Being mindful of every little thing going on at any given moment would be exhausting, so mindfulness practitioners learn to become selective of what they'll be mindful about at any given time. In a similar vein, contemplating the entirety of chess - all of the openings, tactics and strategies; centuries worth of theories and past games, and the importance of piece development could scare a novice chess player right out of the game. And we haven't even listed the skills players must develop to play chess:
- visualisation skills: being able to see a game play out in your mind's eye
- analysing the current state of play
- adapting tactics and strategies in response to opponents' moves
- the ability to evaluate your opponents' weaknesses and to what degree you could exploit them
- planning your game up to five moves out (or more)
- intuition: sensing which direction your opponent wants to take the game in
The skills, many of which artists of every calibre actively cultivate to practice their art, are unrelated to chess but absolutely vital to understanding the game and playing it well. All the skills chess players need to cultivate, added to all of the data and historical information makes it necessary for chess masters to switch their focus from one aspect of development to another. Learning to play chess involves the intellectual practice of studying past games and chess theory as well as developing the soft skills listed above. Chess players manage that feat by being entirely in the moment; by focusing exclusively on what's in front of them to the exclusion of all else. In other words, they are mindful of the task at hand.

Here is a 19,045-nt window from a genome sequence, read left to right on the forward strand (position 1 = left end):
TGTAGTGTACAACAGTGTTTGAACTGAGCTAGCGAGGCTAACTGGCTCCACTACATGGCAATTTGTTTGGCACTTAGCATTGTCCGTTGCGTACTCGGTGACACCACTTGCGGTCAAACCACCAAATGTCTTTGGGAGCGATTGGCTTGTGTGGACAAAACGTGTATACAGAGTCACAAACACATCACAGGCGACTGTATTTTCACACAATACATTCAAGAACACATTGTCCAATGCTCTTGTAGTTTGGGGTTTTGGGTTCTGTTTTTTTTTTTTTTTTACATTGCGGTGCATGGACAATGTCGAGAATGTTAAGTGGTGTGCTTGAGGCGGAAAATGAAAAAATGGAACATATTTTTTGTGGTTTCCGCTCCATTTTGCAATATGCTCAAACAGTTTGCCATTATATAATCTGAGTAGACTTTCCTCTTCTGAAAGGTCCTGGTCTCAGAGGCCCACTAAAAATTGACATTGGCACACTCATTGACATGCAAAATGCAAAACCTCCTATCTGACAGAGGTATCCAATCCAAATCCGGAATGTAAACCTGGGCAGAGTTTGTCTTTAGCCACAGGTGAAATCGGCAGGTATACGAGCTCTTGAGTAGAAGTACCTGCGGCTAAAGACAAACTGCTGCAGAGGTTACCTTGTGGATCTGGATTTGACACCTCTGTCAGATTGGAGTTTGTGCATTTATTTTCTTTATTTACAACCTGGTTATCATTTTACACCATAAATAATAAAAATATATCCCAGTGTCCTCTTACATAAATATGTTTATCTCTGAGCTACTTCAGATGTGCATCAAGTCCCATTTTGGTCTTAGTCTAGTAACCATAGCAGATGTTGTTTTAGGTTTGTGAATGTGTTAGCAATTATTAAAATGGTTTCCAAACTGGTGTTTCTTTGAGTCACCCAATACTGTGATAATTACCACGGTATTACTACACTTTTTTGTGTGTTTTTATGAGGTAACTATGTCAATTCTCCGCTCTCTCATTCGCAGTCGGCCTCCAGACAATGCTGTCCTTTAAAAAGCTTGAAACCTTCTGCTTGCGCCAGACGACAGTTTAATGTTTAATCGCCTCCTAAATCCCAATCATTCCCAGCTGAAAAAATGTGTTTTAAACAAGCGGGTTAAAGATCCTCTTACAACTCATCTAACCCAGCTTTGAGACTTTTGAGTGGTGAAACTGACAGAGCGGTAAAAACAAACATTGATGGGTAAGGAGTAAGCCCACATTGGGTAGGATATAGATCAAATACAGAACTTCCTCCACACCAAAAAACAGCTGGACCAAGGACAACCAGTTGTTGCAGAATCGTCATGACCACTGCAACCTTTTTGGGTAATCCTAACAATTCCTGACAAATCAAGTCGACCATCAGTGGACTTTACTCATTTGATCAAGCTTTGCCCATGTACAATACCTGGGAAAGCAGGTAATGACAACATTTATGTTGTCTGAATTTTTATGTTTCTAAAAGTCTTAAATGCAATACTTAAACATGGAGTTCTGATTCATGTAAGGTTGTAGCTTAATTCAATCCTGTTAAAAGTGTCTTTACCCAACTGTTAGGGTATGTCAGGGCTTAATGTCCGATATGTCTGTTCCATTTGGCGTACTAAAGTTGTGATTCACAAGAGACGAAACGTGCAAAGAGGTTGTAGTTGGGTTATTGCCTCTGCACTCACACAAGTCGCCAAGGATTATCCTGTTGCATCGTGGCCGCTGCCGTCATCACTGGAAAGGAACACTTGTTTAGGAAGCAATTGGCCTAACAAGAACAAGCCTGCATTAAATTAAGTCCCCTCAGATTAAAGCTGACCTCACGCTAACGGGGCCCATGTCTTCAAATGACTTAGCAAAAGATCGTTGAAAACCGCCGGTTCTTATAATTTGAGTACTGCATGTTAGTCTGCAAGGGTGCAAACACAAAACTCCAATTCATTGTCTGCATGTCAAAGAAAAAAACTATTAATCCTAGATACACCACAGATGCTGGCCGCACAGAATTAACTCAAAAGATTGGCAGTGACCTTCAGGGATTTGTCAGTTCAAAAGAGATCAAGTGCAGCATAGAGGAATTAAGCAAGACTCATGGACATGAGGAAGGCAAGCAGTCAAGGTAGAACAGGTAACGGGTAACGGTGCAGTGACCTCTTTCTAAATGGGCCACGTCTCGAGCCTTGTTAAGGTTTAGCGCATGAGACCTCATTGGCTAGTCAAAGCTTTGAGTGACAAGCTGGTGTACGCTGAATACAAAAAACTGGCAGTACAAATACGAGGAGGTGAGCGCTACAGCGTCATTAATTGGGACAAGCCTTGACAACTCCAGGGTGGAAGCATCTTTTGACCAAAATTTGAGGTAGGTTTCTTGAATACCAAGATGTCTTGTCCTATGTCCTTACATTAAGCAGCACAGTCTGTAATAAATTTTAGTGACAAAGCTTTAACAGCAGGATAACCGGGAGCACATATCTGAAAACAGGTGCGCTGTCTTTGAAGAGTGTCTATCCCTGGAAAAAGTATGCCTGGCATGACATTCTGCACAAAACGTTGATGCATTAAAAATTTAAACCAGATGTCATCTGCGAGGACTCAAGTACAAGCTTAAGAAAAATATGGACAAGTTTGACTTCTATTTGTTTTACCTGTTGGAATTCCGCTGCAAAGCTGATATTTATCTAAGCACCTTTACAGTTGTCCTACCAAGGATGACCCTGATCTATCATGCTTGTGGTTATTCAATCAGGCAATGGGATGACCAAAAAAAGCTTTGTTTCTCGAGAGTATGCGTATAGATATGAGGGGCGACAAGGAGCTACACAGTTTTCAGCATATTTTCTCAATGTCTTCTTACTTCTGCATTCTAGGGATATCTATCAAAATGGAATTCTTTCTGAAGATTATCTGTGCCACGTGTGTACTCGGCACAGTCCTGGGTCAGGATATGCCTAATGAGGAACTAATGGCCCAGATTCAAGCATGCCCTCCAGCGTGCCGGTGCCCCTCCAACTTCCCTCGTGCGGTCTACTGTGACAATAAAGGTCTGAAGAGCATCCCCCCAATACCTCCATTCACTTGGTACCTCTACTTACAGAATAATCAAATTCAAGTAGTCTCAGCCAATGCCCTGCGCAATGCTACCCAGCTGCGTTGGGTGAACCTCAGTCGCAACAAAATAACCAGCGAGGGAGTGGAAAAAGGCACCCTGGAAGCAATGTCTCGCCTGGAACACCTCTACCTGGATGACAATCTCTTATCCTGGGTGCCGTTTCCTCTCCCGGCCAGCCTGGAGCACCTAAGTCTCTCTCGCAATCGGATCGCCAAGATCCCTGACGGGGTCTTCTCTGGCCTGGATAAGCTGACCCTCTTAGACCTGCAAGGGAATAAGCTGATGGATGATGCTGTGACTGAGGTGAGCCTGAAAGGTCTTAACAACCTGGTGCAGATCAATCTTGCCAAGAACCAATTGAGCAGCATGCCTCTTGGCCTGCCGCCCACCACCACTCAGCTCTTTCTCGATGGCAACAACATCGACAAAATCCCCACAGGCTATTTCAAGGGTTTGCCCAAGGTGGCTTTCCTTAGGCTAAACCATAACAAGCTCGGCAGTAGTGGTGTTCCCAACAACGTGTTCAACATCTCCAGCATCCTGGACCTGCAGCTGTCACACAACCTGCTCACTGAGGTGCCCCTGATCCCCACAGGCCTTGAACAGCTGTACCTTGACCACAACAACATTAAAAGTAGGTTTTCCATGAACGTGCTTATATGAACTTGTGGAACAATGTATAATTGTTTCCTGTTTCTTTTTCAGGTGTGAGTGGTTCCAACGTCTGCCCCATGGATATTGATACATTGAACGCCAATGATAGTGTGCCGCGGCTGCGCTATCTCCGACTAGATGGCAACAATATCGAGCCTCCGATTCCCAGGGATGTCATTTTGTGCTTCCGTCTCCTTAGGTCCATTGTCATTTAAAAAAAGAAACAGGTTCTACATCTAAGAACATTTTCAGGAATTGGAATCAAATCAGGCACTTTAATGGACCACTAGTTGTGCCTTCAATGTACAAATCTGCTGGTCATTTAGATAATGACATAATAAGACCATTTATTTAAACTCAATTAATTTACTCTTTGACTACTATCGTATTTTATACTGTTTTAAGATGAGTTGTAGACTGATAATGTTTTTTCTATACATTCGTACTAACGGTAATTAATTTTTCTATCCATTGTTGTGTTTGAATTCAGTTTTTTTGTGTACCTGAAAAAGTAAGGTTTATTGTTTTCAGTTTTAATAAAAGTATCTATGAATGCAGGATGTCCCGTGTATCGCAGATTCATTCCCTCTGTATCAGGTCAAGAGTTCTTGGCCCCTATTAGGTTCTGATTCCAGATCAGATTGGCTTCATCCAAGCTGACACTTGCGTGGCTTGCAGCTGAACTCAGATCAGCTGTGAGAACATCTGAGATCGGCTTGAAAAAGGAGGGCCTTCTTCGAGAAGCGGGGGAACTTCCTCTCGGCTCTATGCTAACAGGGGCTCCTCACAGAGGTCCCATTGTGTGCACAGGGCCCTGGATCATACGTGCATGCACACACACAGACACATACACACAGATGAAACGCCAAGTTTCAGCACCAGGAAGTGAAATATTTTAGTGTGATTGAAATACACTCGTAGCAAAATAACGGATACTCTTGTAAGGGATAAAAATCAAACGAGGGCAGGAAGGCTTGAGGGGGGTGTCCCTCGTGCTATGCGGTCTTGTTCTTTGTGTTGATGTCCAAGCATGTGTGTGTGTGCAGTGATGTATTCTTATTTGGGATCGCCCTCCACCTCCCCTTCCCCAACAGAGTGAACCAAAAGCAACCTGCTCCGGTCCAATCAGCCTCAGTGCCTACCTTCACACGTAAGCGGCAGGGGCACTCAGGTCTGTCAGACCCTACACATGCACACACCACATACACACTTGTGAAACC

How Chess Players Practise Mindfulness
Chess has many faces. Beth Harmon, in The Queen's Gambit, was a chess prodigy whose focus was on winning. When not playing, she spiralled down a path of self-destruction until almost the end of the series. That's seldom how things go in chess, although you might argue that Bobby Fischer's 'downfall' was similar to the fictitious Beth's. And then, there are the chess grandmasters who reach the pinnacle of achievement through perseverance and cultivation of their skills and intellect. Of course, chess players would like to win every game but that's not their driving purpose for playing. Those who take a holistic approach to chess see the magnitude of work that goes into becoming a chess grandmaster. At the same time, they consider the whole of themselves and what they must evolve into to qualify for that title. Arriving at such a realisation is, in itself, an exercise in mindfulness. Such chess masters follow these best practices.
Chess players are fastidious about their mental and physical fitness